According to the United Nations, the global food system accounts for about one-third of global greenhouse gas emissions, 70% of freshwater use, and 78% of freshwater pollution.
As a result, there have been discussions on how changing dietary habits can help counter growing emissions. One suggestion has proposed cutting back on meat consumption.
With research finding that organic meat can still contribute to climate change, it is important to ask if following a meat-free, plant-based diet can really help protect the planet.
How Does Eating Meat Affect Emissions?
In a recent study from the University of Oxford, researchers analyzed the actual diets of 55,500 people in the United Kingdom. They also featured data from some 38,000 farms in 119 countries.
The dietary data came from a cancer and nutrition study that had tracked participants for more than two decades.
In the more recent study, participants reported what they ate and drank over 12 months. The team, led by Peter Scarborough, a professor of population health at Oxford, then classified the participant’s self-reported responses into six different groups: vegan, vegetarian, fish-eaters, and low-, medium-, and high-meat-eaters.
Scarborough and his team then connected the dietary responses with the databases. They then estimated the environmental impact of 57,000 foods as part of their final analysis. Environmental metrics used included greenhouse gas emissions, land usage, water use, water pollution, and biodiversity loss.
A Plant Based Diet Is Better For Emissions
“Our results, which use data from over 38,000 farms in over 100 countries, show that high-meat diets have the biggest impact for many important environmental indicators, including climate change and biodiversity loss.” (Scarborough, 2023)
The study, published in Nature Food, found that following a meat-free diet translated to a much lower environmental impact.
Per the study, vegan diets, compared to meat-heavy diets, resulted in 75% less land use, 54% less water use, 66% less biodiversity loss, and 93% less methane production.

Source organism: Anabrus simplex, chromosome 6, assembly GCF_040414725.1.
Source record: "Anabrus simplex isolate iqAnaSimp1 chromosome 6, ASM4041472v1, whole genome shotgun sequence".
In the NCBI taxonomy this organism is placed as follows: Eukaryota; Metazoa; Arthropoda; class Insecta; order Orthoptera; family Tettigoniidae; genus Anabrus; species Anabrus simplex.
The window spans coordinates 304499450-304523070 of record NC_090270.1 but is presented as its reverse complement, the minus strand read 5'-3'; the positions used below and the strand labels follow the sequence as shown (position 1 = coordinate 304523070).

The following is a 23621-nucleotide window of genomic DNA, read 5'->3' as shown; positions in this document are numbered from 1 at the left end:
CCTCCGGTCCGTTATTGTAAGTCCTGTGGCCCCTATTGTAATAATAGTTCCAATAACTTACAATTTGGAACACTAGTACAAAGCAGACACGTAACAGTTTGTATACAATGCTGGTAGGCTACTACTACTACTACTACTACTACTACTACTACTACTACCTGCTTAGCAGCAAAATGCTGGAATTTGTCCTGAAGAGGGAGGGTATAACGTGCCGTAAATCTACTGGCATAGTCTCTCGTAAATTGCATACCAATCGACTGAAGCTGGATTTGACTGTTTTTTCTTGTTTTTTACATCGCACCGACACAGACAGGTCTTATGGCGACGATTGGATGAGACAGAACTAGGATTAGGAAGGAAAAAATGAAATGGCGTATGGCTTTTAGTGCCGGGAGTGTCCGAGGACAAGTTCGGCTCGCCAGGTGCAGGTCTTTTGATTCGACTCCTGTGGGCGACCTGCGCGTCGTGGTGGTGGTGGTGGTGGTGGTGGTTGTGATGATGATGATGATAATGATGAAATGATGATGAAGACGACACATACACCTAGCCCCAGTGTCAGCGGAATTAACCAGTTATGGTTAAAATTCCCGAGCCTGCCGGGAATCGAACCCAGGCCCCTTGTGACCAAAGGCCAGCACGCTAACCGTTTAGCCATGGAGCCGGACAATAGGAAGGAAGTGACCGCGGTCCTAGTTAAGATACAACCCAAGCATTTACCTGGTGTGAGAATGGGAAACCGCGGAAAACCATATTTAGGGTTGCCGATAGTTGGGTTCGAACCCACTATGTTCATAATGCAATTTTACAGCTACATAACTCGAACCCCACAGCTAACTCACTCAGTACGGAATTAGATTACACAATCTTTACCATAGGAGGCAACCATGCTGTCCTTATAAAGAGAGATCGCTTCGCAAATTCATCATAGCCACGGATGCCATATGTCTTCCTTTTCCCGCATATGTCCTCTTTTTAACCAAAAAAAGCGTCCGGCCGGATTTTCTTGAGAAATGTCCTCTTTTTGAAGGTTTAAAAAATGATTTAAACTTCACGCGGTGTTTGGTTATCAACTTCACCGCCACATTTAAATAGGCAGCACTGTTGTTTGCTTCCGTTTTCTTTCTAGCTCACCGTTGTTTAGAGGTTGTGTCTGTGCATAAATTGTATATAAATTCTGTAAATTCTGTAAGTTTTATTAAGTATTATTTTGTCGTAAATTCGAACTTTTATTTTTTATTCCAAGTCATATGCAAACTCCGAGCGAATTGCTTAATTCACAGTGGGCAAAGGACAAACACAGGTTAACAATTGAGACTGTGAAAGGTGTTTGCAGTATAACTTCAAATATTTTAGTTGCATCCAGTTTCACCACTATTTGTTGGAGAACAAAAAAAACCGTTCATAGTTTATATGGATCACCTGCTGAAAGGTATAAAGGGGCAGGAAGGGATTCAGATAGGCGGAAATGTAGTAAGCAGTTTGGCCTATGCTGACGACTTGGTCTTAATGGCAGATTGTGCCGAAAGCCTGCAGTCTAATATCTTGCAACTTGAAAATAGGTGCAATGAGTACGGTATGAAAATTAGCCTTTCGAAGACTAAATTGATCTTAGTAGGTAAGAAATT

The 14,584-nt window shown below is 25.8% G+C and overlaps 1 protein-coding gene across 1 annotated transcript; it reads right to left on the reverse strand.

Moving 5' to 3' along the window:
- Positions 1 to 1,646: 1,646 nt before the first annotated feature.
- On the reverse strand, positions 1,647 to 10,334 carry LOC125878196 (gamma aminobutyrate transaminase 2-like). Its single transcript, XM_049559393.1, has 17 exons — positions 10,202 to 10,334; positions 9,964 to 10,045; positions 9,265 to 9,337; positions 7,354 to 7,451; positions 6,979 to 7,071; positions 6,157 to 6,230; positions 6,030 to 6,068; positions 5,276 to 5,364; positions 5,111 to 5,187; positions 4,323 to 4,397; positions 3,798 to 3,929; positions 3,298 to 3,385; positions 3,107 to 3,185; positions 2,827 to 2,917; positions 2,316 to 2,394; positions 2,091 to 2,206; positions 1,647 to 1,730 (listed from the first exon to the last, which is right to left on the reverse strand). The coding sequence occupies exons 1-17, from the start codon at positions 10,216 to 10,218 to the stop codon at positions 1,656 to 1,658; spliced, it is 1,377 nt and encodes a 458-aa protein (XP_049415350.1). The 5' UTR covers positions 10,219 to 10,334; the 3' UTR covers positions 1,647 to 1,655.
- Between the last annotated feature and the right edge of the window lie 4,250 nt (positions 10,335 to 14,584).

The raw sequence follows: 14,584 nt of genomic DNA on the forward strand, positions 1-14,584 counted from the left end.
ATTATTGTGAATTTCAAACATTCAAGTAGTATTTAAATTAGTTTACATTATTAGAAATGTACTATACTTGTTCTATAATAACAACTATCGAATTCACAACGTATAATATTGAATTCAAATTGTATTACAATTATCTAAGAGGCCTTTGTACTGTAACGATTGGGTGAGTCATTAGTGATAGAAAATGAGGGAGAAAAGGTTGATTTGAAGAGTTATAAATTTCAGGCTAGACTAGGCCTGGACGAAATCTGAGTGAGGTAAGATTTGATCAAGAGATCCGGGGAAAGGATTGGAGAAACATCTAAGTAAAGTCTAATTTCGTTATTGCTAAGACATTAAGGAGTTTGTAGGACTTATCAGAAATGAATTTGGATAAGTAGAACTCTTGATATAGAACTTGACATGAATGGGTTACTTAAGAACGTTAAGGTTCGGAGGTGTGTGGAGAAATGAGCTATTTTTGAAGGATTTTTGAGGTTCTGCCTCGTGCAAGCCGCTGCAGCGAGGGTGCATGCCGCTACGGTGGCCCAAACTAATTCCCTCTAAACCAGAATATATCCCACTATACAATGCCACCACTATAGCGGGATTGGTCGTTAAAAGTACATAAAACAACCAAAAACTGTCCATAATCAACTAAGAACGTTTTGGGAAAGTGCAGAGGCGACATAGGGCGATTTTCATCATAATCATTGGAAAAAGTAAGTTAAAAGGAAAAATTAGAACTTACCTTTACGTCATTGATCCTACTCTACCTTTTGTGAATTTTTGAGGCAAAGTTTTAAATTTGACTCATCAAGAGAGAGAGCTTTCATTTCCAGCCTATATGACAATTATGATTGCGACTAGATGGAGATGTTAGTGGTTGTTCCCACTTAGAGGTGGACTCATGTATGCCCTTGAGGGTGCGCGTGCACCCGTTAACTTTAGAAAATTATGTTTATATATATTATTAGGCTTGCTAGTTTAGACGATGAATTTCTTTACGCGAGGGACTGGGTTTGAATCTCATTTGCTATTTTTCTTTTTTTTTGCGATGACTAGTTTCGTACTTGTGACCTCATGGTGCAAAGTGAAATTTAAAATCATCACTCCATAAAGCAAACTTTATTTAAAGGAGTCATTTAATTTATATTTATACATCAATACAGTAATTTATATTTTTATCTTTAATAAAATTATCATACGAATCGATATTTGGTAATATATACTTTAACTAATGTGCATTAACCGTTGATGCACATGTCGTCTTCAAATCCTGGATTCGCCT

Should We All Go Plant-Based?
“Our dietary choices have a big impact on the planet. Cutting down the amount of meat and dairy in your diet can make a big difference to your dietary footprint,” Dr. Scarborough, The Guardian.
Dr. Scarborough’s recent research isn’t the first to show how avoiding meat can mitigate the climate crisis. In recent years, many studies have shown that going meat-free can benefit both your health and that of the planet.
But what about the criticisms of plant-based diets, whose production may have environmental effects?
Take almond milk. While a popular milk alternative, almond milk not only requires a lot of water to produce, but it also has an impact on the bee population.
Per Dr. Scarborough, the new study shows that plant-based diets still have a far smaller toll on the environment than animal-based ones, regardless of how the food was produced.
“What our work says is even in the worst case scenarios, the environmental footprint of not only vegan diets but low meat diets are much, much better than high meat consuming diets,” said Dr. Scarborough to The New York Times.
Dr. Scarborough adds that the research reinforces the message that the amount of meat we consume is strongly related to our environmental footprint,
“Small changes from being a high meat eater to a low meat eater can make a huge difference in environmental impact.”
Want to know more?
Scarborough, P., Clark, M., Cobiac, L., Papier, K., Knuppel, A., Lynch, J., Harrington, R., Key, T., & Springmann, M. (2023). Vegans, vegetarians, fish-eaters and meat-eaters in the UK show discrepant environmental impacts. Nature Food, 4(7), 565-574. https://doi.org/10.1038/s43016-023-00795-w